3.     What are the risks of getting a vasectomy?

Problems that might occur after getting a vasectomy may include bleeding, infection, and mild inflammation. Complications are quite rare, because it is a fairly simple procedure

4.     How should I prepare for a vasectomy?

On the day of the procedure, the doctor will ask you to bring a jockstrap with you, and to make sure your genital area is clean. Instructions will be given both before and after surgery.

5.     What to do after my vasectomy?

After the vasectomy, your doctor will give you instructions to follow. You may have some pain, swelling, and bruising in the area, but that should start to disappear within a week or two.

6.     Will the vasectomy work right away?

No. A vasectomy will not take effect immediately. It takes up to three months before the sperm will be cleared out of the semen in the vas deferens. Therefore, it is recommended by the doctor to keep using some form of birth control (condoms) for the time being. To analyze or know when the vasectomy is in effect, the doctor will ask you to bring in samples of your ejaculation two or three months after the procedure. Only after you have a sperm-free sample will the procedure be considered effective, and men will be unable to get a woman pregnant.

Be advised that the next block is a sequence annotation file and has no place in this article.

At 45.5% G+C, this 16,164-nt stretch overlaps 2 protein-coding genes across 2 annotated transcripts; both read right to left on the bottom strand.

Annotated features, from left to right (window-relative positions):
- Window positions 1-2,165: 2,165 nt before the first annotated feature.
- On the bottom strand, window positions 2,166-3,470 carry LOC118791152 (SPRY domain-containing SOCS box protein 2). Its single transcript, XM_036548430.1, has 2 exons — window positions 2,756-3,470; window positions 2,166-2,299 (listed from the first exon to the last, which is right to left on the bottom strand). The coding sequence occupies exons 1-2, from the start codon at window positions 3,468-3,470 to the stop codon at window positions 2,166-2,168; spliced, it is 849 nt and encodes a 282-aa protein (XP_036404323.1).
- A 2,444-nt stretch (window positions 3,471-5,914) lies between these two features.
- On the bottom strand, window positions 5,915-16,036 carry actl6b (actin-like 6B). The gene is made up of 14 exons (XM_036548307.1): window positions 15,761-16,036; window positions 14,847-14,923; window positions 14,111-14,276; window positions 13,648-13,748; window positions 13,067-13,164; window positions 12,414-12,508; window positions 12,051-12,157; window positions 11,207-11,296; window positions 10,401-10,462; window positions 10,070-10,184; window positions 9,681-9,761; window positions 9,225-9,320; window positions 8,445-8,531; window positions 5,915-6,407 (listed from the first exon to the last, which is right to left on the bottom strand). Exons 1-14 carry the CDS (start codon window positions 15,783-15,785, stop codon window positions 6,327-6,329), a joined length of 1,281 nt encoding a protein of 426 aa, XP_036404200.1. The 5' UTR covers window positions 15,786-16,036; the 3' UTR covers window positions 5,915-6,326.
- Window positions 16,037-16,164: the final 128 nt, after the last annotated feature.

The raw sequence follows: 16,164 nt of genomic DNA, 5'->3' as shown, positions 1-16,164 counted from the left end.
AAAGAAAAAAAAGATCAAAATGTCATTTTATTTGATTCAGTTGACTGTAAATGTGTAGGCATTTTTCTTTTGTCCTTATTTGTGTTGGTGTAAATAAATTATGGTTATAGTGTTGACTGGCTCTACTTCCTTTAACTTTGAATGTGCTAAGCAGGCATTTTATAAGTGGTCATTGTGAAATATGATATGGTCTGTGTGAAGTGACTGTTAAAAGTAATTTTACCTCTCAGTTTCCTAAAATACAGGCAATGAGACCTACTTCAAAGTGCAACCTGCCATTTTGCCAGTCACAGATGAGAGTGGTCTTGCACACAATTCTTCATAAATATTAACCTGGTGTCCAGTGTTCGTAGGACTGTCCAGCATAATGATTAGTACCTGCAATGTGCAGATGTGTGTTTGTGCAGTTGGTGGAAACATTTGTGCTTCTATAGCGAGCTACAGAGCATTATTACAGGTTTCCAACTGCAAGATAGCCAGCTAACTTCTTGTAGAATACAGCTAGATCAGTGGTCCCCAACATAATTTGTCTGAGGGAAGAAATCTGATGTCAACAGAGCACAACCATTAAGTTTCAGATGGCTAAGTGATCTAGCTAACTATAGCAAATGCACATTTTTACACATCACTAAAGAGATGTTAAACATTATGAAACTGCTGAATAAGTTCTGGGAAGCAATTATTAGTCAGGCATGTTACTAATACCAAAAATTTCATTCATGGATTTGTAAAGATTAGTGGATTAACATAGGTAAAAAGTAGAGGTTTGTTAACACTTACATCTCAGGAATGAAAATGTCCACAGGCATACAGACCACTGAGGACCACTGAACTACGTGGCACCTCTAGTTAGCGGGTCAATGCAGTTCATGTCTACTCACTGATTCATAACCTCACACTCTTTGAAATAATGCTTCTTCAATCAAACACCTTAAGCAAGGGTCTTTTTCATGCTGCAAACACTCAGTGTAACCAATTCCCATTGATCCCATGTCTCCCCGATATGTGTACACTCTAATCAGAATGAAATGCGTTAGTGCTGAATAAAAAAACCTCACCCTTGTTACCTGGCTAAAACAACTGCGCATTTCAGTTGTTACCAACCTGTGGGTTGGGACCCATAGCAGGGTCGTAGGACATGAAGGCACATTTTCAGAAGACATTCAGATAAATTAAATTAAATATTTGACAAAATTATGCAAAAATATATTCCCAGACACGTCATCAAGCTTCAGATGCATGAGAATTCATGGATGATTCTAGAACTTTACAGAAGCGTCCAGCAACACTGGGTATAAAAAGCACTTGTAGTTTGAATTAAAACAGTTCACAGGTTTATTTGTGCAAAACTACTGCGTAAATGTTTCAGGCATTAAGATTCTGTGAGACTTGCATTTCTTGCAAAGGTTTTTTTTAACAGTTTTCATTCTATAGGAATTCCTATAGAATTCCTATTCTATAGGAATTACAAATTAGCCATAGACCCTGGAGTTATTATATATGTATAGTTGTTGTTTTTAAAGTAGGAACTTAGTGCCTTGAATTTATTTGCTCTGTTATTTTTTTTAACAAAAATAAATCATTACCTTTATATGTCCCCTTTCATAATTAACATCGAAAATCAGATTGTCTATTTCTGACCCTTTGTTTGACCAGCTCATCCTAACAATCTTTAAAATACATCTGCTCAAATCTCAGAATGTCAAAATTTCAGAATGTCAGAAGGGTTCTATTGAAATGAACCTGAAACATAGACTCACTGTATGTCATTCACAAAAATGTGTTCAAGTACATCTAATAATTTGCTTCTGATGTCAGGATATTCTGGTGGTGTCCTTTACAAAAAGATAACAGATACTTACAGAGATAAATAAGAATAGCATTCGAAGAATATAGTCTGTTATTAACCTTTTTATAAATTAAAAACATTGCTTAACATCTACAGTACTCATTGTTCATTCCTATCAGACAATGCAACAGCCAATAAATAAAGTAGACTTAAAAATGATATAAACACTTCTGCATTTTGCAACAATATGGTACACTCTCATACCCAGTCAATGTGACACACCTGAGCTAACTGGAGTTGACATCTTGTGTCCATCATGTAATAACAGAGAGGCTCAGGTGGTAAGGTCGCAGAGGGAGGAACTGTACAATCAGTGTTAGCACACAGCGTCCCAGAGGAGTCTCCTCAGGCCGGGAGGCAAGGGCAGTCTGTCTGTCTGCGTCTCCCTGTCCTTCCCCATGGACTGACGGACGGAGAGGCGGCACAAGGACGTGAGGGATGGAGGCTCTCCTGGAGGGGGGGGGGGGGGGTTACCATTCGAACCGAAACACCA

7.     Who is the ideal candidate for a vasectomy?

While there are no guidelines or perfect vasectomy candidate, there are several characteristics that should be taken into consideration when making this decision. The best candidates for a vasectomy may include: 

  • Men that are mature enough to make such an important and permanent decision.
  • Men that are secure in their desire to not have children at all or any more children, due to being content with their family’s size.
  • Men who may be concerned about passing on a genetic trait of a hereditary disability or condition. 

It is important to note, that any man considering a vasectomy should engage in a serious discussion with his partner first, to determine if a vasectomy is the right option. If so, consulting with a urologist is the next step.

To find out more information about the vasectomy procedure, and if you may be a candidate, call Urology Specialists of Milford at (508) 473-6333 to request an appointment with Dr. Steinberg.